On behalf of Rager Law Firm posted on April 01, 2020
Discrimination based on religion is wrong. However, far too many workers in California and throughout the United States face discrimination in the workplace based on their religious preferences. If you or somebody you care about has faced religious discrimination at work, contact the Rager Law Offices today. Our religious discrimination attorneys will get to work investigating your case in order to secure any compensation you may be entitled to.
You are protected against religious discrimination in the workplace
Most people may not realize that both federal and state laws protect workers from being discriminated against in the workplace due to their religious beliefs. According to the US Equal Employment Opportunity Commission (EEOC), religious discrimination “Involves treating a person (an applicant or employee) unfavorably because of his or her religious beliefs.”
Federal law makes it very clear that this law protects not only those belonging to traditional organized religions such as Islam, Christianity, Hinduism, Buddhism, Judaism, etc., but also those who have other religious, moral, or ethical beliefs. State laws in California mirror these federal protections and go on to say that workers are protected from discrimination based on their “creed” as well.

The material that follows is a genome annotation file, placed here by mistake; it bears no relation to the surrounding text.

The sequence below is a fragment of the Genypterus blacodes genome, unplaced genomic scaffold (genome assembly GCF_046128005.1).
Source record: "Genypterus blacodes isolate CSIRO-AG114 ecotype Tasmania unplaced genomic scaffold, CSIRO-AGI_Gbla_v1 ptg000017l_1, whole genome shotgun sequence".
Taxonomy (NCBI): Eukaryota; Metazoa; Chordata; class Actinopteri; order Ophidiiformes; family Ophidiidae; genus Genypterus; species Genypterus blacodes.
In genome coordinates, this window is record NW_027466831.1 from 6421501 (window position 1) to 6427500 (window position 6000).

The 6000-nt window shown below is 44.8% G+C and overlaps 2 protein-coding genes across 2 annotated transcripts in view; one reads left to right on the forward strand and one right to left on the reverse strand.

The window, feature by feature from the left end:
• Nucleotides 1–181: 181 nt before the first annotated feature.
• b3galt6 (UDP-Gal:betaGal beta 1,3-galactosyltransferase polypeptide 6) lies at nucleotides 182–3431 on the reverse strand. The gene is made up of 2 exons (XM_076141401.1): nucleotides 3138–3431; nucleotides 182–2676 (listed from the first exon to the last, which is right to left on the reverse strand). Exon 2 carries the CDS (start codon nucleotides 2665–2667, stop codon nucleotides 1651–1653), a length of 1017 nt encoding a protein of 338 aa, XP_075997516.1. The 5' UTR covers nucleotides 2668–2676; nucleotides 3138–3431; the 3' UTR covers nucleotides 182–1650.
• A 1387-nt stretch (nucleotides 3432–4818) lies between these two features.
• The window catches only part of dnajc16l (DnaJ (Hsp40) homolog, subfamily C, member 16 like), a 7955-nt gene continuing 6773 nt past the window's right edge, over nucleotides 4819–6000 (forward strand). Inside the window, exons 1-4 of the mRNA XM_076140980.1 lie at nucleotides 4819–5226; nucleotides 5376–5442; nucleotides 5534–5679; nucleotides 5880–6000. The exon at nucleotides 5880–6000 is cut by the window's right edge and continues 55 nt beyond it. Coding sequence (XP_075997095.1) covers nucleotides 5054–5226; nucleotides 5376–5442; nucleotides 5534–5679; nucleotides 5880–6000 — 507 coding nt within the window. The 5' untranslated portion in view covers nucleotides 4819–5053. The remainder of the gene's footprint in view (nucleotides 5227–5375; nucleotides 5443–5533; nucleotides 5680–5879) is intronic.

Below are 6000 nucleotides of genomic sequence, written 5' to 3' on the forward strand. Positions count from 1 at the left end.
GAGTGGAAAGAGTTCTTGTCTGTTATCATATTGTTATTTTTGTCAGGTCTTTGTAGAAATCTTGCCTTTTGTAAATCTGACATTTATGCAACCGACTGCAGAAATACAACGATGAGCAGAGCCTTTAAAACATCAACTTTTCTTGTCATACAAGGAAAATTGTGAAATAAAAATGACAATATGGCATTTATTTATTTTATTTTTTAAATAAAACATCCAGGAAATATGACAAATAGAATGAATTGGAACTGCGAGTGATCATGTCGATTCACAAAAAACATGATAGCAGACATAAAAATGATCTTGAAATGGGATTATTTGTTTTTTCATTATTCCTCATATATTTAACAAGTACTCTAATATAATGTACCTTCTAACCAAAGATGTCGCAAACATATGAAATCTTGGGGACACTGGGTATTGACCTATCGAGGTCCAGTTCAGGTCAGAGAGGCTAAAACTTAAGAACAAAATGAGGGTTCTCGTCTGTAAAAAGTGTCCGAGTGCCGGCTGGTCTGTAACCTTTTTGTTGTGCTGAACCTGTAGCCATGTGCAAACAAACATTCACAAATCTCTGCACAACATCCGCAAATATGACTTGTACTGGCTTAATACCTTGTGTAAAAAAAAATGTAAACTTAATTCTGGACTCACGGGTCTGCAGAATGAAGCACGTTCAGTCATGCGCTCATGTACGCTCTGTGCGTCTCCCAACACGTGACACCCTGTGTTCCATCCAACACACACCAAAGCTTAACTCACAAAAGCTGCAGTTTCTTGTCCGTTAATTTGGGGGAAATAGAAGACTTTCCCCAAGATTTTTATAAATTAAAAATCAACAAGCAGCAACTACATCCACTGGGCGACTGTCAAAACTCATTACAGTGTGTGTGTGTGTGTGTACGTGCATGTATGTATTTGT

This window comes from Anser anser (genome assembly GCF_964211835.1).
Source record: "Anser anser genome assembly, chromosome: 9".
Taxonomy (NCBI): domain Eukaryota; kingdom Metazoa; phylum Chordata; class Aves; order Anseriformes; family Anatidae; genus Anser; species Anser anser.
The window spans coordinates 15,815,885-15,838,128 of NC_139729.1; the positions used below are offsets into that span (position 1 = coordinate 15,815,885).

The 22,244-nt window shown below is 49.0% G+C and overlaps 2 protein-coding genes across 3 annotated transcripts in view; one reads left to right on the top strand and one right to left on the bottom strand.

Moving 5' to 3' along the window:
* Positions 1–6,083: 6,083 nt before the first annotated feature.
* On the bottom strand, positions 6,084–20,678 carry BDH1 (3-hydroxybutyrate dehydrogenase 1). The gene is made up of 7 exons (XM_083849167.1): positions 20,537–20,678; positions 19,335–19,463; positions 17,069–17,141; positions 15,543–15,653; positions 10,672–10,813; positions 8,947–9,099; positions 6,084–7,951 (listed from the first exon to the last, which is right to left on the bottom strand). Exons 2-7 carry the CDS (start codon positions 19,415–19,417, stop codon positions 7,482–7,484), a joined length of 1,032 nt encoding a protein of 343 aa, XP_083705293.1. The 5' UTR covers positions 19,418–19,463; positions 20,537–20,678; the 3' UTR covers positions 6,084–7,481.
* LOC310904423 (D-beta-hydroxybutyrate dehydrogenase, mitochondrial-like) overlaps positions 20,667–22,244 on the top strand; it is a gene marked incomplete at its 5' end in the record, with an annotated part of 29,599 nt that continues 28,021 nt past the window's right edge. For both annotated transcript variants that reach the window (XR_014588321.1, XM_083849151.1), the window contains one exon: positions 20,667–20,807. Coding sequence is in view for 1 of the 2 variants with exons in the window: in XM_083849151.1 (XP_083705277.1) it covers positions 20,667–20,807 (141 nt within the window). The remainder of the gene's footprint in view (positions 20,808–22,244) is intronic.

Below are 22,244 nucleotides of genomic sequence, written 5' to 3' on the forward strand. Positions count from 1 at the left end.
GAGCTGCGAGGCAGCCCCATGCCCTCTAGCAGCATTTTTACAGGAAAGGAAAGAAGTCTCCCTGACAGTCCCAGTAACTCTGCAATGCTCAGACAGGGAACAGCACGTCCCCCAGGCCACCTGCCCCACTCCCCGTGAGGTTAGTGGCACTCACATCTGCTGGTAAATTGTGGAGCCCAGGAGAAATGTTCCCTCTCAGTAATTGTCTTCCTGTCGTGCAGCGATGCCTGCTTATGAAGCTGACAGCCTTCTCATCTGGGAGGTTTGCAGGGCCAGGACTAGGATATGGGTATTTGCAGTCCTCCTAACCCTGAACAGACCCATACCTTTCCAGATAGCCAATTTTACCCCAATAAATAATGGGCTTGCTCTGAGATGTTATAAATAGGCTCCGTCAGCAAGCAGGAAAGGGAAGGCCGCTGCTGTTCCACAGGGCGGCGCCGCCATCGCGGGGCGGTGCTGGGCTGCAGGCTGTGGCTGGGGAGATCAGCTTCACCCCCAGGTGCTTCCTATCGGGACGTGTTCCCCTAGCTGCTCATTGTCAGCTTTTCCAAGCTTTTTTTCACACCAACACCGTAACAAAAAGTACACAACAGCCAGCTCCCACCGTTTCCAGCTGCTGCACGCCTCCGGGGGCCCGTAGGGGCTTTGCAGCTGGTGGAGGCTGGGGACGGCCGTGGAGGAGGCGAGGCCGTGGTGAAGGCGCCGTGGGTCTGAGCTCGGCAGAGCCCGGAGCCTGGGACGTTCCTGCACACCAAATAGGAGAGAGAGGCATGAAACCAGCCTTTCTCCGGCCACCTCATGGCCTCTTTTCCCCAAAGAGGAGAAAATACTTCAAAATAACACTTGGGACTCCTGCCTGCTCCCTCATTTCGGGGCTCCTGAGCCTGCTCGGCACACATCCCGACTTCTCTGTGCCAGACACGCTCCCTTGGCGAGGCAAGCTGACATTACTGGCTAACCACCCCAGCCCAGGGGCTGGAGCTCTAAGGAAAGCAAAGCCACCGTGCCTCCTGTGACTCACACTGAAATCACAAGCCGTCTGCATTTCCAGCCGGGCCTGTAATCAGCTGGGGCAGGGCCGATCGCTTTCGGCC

At the Rager Law Offices, we also want to point out that it is unlawful to discriminate against someone based on their “perceived religious beliefs” or if they have no religious beliefs at all.
What does this discrimination look like?
There are various ways that this discrimination can occur in the workplace, including the following:
Hiring, firing, and promoting: It is illegal to discriminate against both applicants and current employees based on their need to take religious holidays or the Sabbath off from work. No wage or promotion decisions may be based on a person’s religion, and it is illegal to transfer an employee to positions with less public contact because of their religious beliefs or appearance.
Failing to accommodate: Employers are required to make reasonable accommodations in a worker’s schedule for the Sabbath or other religious holidays. Employers may not force employees to remove religious garb to comply with company dress codes. Workers must also be allowed a reasonable time to pray during the workday.
During the latest reporting year in the US, the EEOC brought nearly 3,000 charges of religious discrimination against employers in this country.
Let us get to work on your case today
If you or somebody you love has faced religious discrimination in the workplace, you need to seek legal assistance as soon as possible. At the Rager Law Offices, our qualified and experienced team is dedicated to standing up for the rights of workers. We will investigate your claim and work to secure any compensation you are entitled to. This can include: